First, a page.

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Barbara Jones (1912 - 1978)

Marconi Transmitting the First Radio Signals from Cornwall to Newfoundland, 1901, 1950

Catalogue essay by Blanche Llewellyn

“Marconi Transmitting the First Radio Signals from Cornwall to Newfoundland” depicts Guglio Marconi, the 1st Marquis of Marconi, on December 12, 1901 confirming the reception of the first transatlantic radio signals – hearing Morse code for the letter “S” transmitted from Cornwall.

It is one of 12 watercolours commissioned in 1950 by the Financial Times for a calendar titled ‘A Half Century of Progress’.

Jones had a particular love for the medium of watercolour, particularly admiring  its translucent qualities, brilliance and its ability to evoke, rather than describe, a sense of place and time. In her book, Water-Colour Painting, A Practical Guide (1960), Jones didn’t just focus on imparting technical skills; she also aimed to captivate readers with the sheer delight of the medium: “One day when you come in … you will pour out a drink, light a cigarette, and sink into a chair, having painted a picture. Nothing in the world is like this sensation, peace and elation, God on the seventh day”.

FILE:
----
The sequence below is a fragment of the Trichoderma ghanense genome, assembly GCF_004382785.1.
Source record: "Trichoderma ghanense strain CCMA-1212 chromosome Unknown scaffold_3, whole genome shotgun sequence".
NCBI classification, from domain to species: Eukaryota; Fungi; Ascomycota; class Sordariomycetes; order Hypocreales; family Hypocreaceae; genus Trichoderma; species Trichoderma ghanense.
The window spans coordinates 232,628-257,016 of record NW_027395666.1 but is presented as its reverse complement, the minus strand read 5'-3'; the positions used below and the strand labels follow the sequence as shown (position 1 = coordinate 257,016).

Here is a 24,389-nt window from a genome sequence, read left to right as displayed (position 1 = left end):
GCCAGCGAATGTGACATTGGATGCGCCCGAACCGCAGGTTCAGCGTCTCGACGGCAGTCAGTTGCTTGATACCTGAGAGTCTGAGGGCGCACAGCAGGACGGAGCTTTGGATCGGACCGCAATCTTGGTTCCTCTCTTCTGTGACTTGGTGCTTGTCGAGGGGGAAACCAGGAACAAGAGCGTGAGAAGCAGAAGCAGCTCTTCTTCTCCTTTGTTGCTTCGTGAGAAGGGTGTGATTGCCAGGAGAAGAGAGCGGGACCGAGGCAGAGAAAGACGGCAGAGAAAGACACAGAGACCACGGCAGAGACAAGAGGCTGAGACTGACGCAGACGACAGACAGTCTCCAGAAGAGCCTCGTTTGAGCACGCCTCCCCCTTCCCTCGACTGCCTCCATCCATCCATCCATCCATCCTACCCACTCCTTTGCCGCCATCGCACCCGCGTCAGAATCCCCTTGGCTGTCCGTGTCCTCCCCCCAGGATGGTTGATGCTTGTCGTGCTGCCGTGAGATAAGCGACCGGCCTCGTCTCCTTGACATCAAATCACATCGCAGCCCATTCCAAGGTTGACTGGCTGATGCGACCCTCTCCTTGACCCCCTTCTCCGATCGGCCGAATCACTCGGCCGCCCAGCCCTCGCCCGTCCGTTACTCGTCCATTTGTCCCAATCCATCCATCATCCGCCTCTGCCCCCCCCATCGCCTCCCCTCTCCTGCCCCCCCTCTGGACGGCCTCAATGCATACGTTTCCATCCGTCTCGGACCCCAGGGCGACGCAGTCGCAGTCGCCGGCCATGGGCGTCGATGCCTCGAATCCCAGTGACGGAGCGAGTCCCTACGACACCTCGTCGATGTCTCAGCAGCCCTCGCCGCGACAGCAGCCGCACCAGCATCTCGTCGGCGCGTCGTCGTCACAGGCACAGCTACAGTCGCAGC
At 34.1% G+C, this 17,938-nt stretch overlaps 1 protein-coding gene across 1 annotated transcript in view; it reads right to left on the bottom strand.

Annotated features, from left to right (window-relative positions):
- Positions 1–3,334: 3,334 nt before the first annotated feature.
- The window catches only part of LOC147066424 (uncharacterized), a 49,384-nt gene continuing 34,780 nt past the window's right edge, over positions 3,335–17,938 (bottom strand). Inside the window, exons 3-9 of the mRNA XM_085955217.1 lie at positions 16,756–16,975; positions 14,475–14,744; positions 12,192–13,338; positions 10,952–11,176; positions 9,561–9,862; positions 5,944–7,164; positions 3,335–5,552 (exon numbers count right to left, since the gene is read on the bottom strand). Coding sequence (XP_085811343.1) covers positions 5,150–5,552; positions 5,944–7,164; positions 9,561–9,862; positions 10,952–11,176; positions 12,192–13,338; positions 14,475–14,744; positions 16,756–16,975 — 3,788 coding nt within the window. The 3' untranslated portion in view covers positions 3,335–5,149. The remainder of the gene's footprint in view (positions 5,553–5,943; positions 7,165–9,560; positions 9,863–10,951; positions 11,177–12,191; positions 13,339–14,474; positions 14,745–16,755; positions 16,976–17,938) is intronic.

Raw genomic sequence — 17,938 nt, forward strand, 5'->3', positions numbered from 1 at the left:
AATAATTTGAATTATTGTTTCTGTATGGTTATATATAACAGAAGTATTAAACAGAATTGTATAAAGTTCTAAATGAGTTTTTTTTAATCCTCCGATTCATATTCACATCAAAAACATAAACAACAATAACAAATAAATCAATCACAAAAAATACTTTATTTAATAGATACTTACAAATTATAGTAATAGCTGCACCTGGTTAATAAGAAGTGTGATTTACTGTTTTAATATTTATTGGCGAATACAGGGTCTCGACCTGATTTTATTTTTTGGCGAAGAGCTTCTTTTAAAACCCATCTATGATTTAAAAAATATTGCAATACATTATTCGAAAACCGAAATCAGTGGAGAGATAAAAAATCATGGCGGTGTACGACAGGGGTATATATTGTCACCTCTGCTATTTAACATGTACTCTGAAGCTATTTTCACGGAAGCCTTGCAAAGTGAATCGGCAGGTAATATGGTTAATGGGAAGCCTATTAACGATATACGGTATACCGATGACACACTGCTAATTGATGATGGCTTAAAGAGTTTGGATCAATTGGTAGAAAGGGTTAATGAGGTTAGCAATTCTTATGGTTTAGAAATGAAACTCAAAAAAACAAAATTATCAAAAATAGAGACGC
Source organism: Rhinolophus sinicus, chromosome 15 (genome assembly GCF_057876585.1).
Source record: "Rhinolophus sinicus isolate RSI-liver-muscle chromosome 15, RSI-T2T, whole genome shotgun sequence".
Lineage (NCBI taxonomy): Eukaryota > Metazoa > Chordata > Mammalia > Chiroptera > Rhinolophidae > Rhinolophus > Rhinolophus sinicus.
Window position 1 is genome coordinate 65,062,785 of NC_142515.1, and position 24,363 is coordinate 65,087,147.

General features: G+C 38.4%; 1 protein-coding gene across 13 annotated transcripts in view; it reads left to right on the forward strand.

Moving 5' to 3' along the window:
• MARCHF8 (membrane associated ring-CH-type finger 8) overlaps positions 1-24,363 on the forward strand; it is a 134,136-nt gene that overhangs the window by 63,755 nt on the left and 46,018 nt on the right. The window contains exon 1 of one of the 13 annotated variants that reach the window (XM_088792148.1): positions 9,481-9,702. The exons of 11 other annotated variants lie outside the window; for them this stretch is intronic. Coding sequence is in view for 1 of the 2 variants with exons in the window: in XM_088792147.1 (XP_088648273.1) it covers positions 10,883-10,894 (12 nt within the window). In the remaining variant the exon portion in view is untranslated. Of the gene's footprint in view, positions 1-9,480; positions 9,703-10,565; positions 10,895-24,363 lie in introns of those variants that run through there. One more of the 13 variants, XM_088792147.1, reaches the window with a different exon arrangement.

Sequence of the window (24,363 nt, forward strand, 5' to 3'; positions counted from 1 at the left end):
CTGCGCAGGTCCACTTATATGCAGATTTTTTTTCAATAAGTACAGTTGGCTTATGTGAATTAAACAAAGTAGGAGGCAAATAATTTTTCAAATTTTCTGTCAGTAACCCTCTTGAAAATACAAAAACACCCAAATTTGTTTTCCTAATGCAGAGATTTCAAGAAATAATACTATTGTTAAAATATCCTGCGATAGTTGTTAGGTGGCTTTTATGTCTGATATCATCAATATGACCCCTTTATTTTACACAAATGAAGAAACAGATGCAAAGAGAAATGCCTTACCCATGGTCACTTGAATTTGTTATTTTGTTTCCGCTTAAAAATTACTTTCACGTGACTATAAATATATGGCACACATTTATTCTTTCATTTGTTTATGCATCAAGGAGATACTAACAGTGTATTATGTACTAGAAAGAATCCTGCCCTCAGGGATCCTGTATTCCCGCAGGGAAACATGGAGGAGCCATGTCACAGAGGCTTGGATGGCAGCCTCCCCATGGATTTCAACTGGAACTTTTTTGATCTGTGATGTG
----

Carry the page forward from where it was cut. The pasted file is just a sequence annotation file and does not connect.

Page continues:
By the time she was commissioned for this project, Jones had already established a solid reputation. She was widely admired and notably prolific, having contributed significantly to the Recording Britain project. This initiative, the brainchild of Kenneth Clark, which entailed the creation of over 1500 watercolours and drawings, aimed to document British life and landscapes during the Second World War.

Marconi Transmitting the First Radio Signals from Cornwall to Newfoundland
x W40.5cm
Signed, watercolour and pencil.
Jones, Barbara

Barbara Jones (1912 - 1978)

Barbara Jones first attended art school in Croydon (1931–33) before winning a scholarship to the Royal College of Art (1933–36), where she met painter Cliff Barry whom she married in 1941. A prolific and varied artist, during WWII she worked with the Pilgrim Trust on the Recording Britain series, making one of the largest contributions of the 63 artists taking part. She wrote and illustrated books on design history, many of which are today considered seminal, including The Unsophisticated Arts, 1951 and Design for Death, 1967. In 1951, she organised the ‘Black Eyes and Lemonade: Curating Popular Art’ exhibition held at the Whitechapel Gallery for the Festival of Britain. A fellow of the Society of Industrial Artists from the same year, she was made vice president in 1969. She was also a fellow of the Royal Anthropological Institute and a member of the Society of Authors. A retrospective exhibition of the contents of her studio was held at Katharine House Gallery, Marlborough, in 1999.